TMLights Trivia

"Light their way to success"



A timer is a specialized type of clock. A timer can be used to control the sequence of an event or process. Whereas a stopwatch counts upwards from zero for measuring elapsed time, a timer counts down from a specified time interval, like a sand clock.

Digital timers can achieve higher precision than mechanical timers because they are quartz clocks with special electronics. Integrated circuits have made digital logic so inexpensive that an electronic digital timer is now less expensive than many mechanical and electromechanical timers. Individual timers are implemented as a simple single-chip computer system, similar to a watch. Watch technology is used in these devices.

Traffic Lights

Traffic lights for vehicles usually contain three lamps: red, orange or yellow (officially amber), and green. In some systems, a flashing amber means that a motorist may go ahead with care if the road is clear, giving way to pedestrians and to other road vehicles that may have priority. A flashing red is treated as a regular stop sign. Although the word "yellow" is common parlance in the United States, the color of the actual lamp is usually only slightly more yellowish than the amber used in Europe.

Traffic lights for pedestrians normally have two main lights: a red light that means 'stop' and a green light that means 'go' (or, more correctly, 'proceed with caution'). There is usually a flashing phase (red in the US, green in Europe) that means 'complete your crossing'. In most locales in North America, the colors used are a red-orange ("Portland orange") for "stop/wait" and a bluish-white ("lunar") for "go." While the "walk" signal is generally a walking human figure, North American pedestrian signals usually show an upraised hand for "stop," while most other countries display a standing human figure. Some older American signals display the verbal commands "Walk" (lunar white or green) and "Don't Walk" or "Wait" (red-orange).

The use of these colors is thought to originate from nautical right-of-way. Usually, the red light contains some orange in its hue, and the green light contains some blue, to provide some support for people with red-green color blindness.

Traffic lights for special vehicles (such as buses or trams) may use other systems, such as vertical vs. horizontal bars of white light. In Portland, Oregon, the tram signals feature a horizontal white bar and an orange vertical bar.

In most countries, the sequence is green (go), amber (prepare to stop), and red (stop). In some systems, however, just before red changes to green, both red and amber are lit. It is customary for drivers to select neutral and/or use the handbrake at red lights; the additional phase is intended to give the driver time to select first gear or release the handbrake before the light turns green, but in practice is treated as an invitation to go before the green light is showing.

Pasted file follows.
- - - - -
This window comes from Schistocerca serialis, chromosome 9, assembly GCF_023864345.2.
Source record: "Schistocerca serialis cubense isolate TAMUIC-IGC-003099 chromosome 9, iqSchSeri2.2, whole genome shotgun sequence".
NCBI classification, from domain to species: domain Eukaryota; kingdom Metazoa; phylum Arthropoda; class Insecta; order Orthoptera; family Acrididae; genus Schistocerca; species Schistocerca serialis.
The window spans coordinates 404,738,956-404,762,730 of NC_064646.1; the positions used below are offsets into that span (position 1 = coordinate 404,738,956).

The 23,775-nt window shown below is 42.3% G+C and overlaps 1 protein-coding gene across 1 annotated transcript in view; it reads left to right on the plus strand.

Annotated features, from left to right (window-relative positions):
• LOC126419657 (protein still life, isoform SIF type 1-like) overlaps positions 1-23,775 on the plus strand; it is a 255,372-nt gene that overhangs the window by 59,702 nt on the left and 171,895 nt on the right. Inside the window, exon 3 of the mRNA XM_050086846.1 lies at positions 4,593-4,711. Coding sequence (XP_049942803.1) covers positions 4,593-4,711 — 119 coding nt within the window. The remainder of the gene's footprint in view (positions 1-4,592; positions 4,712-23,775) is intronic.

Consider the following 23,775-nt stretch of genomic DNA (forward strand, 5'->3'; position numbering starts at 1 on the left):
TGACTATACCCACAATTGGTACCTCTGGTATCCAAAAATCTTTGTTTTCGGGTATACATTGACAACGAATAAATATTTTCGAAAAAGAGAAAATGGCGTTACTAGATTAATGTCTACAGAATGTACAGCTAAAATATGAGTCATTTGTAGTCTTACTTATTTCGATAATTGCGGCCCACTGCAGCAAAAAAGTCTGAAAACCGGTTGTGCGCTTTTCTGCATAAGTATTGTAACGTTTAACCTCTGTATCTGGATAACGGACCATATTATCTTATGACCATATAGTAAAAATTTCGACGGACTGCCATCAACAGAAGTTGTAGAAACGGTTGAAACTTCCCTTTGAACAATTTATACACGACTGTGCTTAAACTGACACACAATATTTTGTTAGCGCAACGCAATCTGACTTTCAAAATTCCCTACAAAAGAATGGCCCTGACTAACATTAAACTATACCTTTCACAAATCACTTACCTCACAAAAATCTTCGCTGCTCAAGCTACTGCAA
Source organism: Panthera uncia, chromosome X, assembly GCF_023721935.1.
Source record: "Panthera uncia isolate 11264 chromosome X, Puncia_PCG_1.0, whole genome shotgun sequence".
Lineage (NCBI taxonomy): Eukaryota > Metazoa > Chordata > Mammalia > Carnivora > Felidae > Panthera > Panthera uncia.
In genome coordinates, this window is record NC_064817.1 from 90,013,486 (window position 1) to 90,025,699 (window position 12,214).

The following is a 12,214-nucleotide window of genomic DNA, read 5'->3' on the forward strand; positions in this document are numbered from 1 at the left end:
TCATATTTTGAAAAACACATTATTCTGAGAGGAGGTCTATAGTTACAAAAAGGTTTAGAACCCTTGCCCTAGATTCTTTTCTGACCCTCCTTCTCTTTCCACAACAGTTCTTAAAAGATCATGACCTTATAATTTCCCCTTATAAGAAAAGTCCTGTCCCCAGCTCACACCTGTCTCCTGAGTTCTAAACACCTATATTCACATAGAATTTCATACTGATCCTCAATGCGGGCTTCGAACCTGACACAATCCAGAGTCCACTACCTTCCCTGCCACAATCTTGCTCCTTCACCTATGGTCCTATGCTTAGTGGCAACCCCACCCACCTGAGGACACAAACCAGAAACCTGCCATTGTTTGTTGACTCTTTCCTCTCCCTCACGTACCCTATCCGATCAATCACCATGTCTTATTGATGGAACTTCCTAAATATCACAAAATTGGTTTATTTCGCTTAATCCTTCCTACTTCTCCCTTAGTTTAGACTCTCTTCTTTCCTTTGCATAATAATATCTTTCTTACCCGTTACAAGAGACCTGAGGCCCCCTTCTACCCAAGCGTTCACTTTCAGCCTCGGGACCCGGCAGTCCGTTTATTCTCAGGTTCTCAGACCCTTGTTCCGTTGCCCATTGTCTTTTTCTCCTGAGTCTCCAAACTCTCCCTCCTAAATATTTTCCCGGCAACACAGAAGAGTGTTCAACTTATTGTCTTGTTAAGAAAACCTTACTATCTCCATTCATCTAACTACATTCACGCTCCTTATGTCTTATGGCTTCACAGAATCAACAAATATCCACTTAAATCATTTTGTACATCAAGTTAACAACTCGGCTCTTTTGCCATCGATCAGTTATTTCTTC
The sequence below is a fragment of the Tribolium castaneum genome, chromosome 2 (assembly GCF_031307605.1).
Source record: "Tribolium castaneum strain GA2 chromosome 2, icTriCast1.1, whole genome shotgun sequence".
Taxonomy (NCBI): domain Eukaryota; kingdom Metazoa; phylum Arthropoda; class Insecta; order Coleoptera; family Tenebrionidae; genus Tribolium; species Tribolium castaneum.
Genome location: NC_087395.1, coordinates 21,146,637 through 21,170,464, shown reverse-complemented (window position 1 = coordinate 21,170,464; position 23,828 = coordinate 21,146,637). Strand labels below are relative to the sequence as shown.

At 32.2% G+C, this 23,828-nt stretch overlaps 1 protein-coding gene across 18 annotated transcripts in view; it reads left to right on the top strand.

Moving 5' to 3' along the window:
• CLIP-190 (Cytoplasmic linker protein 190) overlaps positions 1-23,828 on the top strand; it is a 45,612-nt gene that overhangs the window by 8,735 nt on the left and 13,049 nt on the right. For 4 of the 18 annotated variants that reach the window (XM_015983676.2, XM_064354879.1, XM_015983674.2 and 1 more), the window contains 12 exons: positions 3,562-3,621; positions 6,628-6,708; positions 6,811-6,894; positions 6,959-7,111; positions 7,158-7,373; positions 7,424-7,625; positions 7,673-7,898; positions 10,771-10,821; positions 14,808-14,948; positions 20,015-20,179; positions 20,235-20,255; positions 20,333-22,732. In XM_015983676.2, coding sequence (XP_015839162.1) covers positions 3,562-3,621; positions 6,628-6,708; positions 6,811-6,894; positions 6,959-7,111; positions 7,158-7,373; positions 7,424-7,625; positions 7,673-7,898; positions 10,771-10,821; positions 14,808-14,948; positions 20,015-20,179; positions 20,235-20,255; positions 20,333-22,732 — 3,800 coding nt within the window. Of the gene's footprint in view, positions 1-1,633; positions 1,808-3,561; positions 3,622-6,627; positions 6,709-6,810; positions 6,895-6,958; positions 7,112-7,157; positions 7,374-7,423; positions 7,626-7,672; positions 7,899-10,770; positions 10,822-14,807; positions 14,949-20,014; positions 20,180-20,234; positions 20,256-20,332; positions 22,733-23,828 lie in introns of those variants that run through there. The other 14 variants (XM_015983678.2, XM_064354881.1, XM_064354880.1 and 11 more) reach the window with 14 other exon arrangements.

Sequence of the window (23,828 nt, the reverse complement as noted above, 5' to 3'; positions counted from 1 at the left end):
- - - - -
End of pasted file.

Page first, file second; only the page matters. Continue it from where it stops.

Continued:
In the UK, New Zealand and Canada, amber officially means 'stop (unless it would cause an accident to do so)' but in practice, is treated as 'prepare to stop'. In Russia, Serbia, Austria, Israel, and parts of Mexico, the green light flashes for a few seconds before the amber light comes on. The single flashing amber signal is used in the UK, Ireland and Australia at Pelican crossings. Also it is used in Serbia to mark places where greater attention is needed (dangerous crossings, sharp curves etc.).


A stopwatch is a handheld timepiece designed to measure the amount of time elapsed from a particular time when activated to when the piece is deactivated. A large digital version of a stopwatch designed for viewing at a distance, as in a sports stadium, is called a stopclock.

The timing functions are traditionally controlled by two buttons on the case. Pressing the top button starts the timer running, and pressing the button a second time stops it, leaving the elapsed time displayed. A press of the second button then resets the stopwatch to zero. The second button is also used to record split times or lap times. When the split time button is pressed while the watch is running, the display freezes, allowing the elapsed time to that point to be read, but the watch mechanism continues running to record total elapsed time. Pressing the split button a second time allows the watch to resume display of total time.

Mechanical stopwatches are powered by a mainspring, which must be periodically wound up by turning the knurled knob at the top of the watch.

Digital electronic stopwatches are available which, due to their crystal oscillator timing element, are much more accurate than mechanical timepieces. Because they contain a microchip, they often include date and time-of-day functions as well. Some may have a connector for external sensors, allowing the stopwatch to be triggered by external events, thus measuring elapsed time far more accurately than is possible by pressing the buttons with one's finger. The first digital timer used in organized sports was the Digitimer, developed by Cox Electronic Systems, Inc. of Salt Lake City Utah (1971). It utilized a Nixie-tube readout and provided a resolution of 1/1000 second. Its first use was in ski racing, but was later used by the World University Games in Moscow, Russia, the U.S. NCAA, and in the Olympic trials.

The device is used when time periods must be measured precisely and with a minimum of complications. Laboratory experiments and sporting events like sprints are good examples.

The stopwatch function is also present as an additional function of many digital wristwatches.



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